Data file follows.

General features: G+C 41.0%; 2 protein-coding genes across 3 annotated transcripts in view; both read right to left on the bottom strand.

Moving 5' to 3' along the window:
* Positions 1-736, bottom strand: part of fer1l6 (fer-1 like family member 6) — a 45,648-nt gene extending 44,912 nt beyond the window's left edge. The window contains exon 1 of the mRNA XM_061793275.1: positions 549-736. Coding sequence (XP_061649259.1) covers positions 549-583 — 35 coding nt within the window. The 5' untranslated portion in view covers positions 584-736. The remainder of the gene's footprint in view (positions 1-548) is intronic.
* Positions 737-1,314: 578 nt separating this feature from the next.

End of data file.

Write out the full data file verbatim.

General features: G+C 41.0%; 2 protein-coding genes across 3 annotated transcripts in view; both read right to left on the bottom strand.

Moving 5' to 3' along the window:
* Positions 1-736, bottom strand: part of fer1l6 (fer-1 like family member 6) — a 45,648-nt gene extending 44,912 nt beyond the window's left edge. The window contains exon 1 of the mRNA XM_061793275.1: positions 549-736. Coding sequence (XP_061649259.1) covers positions 549-583 — 35 coding nt within the window. The 5' untranslated portion in view covers positions 584-736. The remainder of the gene's footprint in view (positions 1-548) is intronic.
* Positions 737-1,314: 578 nt separating this feature from the next.